Kernel Rating (out of 5):
MPAA Rating: PG-13 Length: 137 minutes
Age Appropriate For: 13+. This final film in “The Hunger Games” series continues the violence, with war scenes involving bombings, shootings, attacks by nightmarish monsters (all teeth, no eyes), drownings, and other action. Also some kissing, teens sleeping (clothed) in a bed together, and themes involving PTSD and familial grief.
Jennifer Lawrence is the center of the universe in ‘The Hunger Games: Mockingjay – Part 2,” and her fear, anxiety, and anger sell the movie’s themes of grief and despair. All the pieces fit together into a moving conclusion for this blockbuster series.
By Roxana Hadadi
“The Hunger Games” juggernaut reaches its finale – for now, given the prequel and spinoff murmurs that have been lingering for years – with “Mockingjay – Part 2,” and it’s a combination of all the things these blockbusters have done right. The cast is excellent; the writing is tight; the themes are believable. The film is beautifully produced and riveting action sequences are everywhere, but the paranoia, anxiety, and sadness are very real. Get your tissues ready.
At this point, if you’re a reader yourself or the parent of a teenager, you couldn’t escape “The Hunger Games.” The series that eclipsed “Twilight” in popularity and global reach has dominated pop culture for years, inspiring similar, lesser series like “Divergent” and launching star Jennifer Lawrence to mega-stardom.
But the final book in the series is a dark, weighty thing, grappling with questions about the inevitability of war and the corruptive nature of politicking, and “Mockingjay – Part 2” doesn’t ignore those issues. It streamlines them so the movie is action-heavy and it lessens some of the love-triangle tensions of the text – spoiler alert: there was never really a chance for Gale – but you can’t leave “Mockingjay – Part 2” without thinking about the world around us. About why the same cycles keep on happening, about how people in power stay in power, about why the world insists on tearing itself apart. Expect conversations with teenage viewers about these themes – and encourage them. If a global blockbuster that will certainly bank more than $1 billion can’t spawn a conversation, what can?
“Mockingjay – Part 2” picks up exactly where “Mockingjay – Part 1” left off: Face of the revolution Katniss Everdeen (Jennifer Lawrence, of “X-Men: Days of Future Past”) learns that her fellow Hunger Games victor and the boy she loves, Peeta Mellark (Josh Hutcherson, of “Epic”), has been brainwashed by the evil President Snow (Donald Sutherland, of “The Hunger Games: Catching Fire”) into wanting to kill Katniss. Her ally, her protector, her friend – everything Peeta is to her has been replaced by a confused, enraged boy hellbent on killing her. Although reeling with the trauma from that, Katniss still has to shoulder her responsibilities as the Mockingjay, the symbol of the uprising against Snow, even though she can tell that rebel leader Coin (Julianne Moore, of “Freeheld”) doesn’t necessarily like her. She wants to use Katniss, but she doesn’t care about her personally – not like Peeta, or Katniss’s mentor Haymitch (Woody Harrelson, of “Free Birds”), or Katniss’s best friend Gale (Liam Hemsworth, of “The Expendables 2”) do.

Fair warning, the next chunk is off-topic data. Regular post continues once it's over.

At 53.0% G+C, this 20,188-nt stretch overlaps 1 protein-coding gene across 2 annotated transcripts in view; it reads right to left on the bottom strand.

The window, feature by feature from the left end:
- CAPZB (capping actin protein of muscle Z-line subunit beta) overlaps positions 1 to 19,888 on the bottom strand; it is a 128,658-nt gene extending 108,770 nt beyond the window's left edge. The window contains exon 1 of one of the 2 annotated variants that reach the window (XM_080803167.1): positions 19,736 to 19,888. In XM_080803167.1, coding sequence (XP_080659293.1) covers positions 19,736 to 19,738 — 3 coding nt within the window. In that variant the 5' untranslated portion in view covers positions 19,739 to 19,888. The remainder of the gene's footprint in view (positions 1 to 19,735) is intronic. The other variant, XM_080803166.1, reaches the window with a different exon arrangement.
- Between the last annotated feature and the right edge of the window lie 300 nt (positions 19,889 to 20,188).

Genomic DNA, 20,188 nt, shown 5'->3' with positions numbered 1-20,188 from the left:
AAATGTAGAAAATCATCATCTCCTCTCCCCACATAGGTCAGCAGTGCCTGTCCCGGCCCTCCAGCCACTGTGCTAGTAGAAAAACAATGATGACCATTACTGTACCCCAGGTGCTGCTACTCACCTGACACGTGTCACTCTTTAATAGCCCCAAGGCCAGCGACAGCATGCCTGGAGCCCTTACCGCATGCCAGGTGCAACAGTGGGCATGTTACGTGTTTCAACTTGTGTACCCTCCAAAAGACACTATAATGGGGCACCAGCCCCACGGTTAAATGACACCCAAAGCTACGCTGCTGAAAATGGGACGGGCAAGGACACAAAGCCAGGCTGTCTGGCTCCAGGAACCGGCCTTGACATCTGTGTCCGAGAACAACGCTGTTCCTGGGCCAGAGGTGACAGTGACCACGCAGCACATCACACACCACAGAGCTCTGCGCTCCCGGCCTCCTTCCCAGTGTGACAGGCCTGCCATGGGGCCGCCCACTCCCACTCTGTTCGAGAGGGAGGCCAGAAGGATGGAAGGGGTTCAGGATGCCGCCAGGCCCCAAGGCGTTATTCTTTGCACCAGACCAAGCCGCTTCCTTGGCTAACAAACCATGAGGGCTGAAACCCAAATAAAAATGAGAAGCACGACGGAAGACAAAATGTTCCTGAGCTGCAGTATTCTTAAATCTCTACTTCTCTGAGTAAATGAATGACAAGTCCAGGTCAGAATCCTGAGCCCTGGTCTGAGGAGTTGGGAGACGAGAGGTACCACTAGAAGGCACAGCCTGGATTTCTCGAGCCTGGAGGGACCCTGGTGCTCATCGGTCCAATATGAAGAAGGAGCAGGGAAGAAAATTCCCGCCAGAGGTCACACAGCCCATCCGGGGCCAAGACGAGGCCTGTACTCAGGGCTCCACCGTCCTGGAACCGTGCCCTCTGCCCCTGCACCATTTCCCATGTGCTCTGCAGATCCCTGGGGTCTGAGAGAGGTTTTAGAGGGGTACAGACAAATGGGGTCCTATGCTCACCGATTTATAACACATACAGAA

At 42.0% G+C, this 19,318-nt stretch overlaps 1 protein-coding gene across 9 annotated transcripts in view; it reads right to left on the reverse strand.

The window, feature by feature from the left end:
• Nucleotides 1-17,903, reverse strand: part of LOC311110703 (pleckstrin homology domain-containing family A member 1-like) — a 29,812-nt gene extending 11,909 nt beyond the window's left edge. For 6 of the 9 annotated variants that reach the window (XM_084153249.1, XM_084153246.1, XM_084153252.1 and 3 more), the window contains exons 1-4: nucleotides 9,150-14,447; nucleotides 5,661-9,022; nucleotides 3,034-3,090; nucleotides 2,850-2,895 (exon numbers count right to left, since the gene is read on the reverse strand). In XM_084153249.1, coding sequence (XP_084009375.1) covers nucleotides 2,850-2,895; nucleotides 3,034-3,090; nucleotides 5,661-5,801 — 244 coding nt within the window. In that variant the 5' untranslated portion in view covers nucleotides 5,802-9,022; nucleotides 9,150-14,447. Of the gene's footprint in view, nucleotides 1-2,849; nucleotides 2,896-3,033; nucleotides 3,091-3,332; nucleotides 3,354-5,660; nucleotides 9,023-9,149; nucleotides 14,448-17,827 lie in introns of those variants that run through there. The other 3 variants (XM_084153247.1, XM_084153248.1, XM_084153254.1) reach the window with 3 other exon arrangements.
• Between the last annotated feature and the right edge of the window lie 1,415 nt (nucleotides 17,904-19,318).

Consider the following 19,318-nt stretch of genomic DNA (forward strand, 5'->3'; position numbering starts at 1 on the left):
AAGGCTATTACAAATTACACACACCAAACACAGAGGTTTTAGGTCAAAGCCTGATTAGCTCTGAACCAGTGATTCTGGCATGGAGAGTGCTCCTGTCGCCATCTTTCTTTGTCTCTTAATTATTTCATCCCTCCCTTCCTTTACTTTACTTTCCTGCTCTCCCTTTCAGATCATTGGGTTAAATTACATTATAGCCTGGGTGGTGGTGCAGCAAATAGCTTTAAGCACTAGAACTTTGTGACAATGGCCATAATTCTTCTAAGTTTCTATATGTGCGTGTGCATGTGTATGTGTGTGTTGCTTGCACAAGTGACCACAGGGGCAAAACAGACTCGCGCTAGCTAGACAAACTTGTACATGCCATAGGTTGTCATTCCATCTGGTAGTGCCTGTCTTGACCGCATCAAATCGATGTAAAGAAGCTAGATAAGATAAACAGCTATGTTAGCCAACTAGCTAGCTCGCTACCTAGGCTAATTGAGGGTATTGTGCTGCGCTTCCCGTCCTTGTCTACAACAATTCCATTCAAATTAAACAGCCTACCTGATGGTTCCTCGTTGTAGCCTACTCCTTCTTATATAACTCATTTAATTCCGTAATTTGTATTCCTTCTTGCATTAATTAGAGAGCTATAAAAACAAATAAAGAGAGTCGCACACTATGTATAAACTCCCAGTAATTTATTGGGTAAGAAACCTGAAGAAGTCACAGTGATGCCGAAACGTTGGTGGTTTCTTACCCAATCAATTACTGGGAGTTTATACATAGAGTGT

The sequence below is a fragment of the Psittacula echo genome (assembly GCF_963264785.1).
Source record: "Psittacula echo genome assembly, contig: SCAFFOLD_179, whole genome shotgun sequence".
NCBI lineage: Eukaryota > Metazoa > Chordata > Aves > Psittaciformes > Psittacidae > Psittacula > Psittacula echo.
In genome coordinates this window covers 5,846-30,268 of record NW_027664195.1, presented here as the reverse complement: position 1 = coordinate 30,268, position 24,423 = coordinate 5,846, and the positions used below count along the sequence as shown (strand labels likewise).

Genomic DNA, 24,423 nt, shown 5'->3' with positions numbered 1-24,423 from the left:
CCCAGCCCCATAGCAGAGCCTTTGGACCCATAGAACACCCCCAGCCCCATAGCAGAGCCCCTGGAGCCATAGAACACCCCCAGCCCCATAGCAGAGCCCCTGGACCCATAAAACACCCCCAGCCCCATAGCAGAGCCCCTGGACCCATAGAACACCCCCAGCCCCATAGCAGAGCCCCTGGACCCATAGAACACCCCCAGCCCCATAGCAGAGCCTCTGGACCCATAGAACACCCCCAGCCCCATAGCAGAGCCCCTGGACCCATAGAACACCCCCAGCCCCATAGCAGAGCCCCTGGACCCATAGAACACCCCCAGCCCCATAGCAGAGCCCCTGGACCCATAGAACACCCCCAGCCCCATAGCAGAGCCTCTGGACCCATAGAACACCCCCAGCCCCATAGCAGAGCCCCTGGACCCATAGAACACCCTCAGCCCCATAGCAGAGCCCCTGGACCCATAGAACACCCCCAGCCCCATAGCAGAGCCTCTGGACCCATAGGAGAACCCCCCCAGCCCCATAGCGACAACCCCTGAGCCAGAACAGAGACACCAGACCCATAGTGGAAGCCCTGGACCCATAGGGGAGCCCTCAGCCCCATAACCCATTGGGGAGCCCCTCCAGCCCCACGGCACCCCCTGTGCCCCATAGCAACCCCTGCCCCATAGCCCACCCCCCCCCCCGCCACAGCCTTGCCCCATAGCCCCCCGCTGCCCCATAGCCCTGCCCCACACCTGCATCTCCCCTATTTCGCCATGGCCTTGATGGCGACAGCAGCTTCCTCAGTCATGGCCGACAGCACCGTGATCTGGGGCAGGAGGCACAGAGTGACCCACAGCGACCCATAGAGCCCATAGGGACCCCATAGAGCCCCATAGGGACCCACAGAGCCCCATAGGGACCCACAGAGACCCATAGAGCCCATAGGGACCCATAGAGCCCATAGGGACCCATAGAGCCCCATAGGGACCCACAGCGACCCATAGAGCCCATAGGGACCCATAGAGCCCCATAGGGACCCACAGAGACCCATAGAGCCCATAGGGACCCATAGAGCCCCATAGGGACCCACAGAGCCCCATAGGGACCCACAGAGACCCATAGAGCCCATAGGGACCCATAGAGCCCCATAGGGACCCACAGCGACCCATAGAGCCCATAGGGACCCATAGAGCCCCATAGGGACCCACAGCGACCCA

So Katniss continues to be the Mockingjay as the rebels assault the Capitol and go gunning for Snow, but the mission is certainly a deadly one. Along with Gale and other allies, Katniss goes to assassinate the president, facing an array of vicious obstacles along the way, but the most shocking thing is when Coin sends along Peeta, too. What is Coin playing at? Will Peeta ever be the same? “Anybody can kill anybody, Katniss,” says fellow Hunger Games victor Johanna (Jena Malone, of “Sucker Punch”), but does Katniss really have it in her to kill Snow and end this war? Or will the war – even with Snow removed – go on without him?
Aside from the action sequences, “Mockingjay – Part 2” is a quieter movie than you would expect, but that’s because so much of this philosophical wrangling is going on in Katniss’s head. Because the book is written from her point of view, readers have a direct tap into her thoughts, but here we mostly see Lawrence observing, thinking, waiting. She spends most of the film measuring her responses, analyzing other people’s choices, shocked at the depths of violence and hatred that people she thought she understood – people she thought she loved – seem to possess. It goes without saying, given her multiple Oscar nominations and win, that Lawrence is an excellent actress, and how she measures out Katniss’s emotions and reactions to the steadily escalating horrors of war sell the character’s journey totally.
There are things missing here, though, that were welcome in the book: a stretch of time when Katniss and Johanna train together, finally befriending each other as they rebuild their bodies and their minds; a deeper connection with Peeta, who Katniss finally understands she loves; and more focus on Peeta’s recovery as well. A lot of that character building is pushed aside to accommodate lengthier action scenes and more sequences with Moore and the late Philip Seymour Hoffman (of “Moneyball”) who plays political mastermind Plutarch; together, the two veterans are magnetic.
But while the lack of those elements is felt, that doesn’t detract from what “The Hunger Games: Mockingjay – Part 2” accomplishes: a nuanced, layered look at what war does to our society, to our citizens, to ourselves. It’s dark stuff for a teen-focused blockbuster, but thought-provoking and timely, too.
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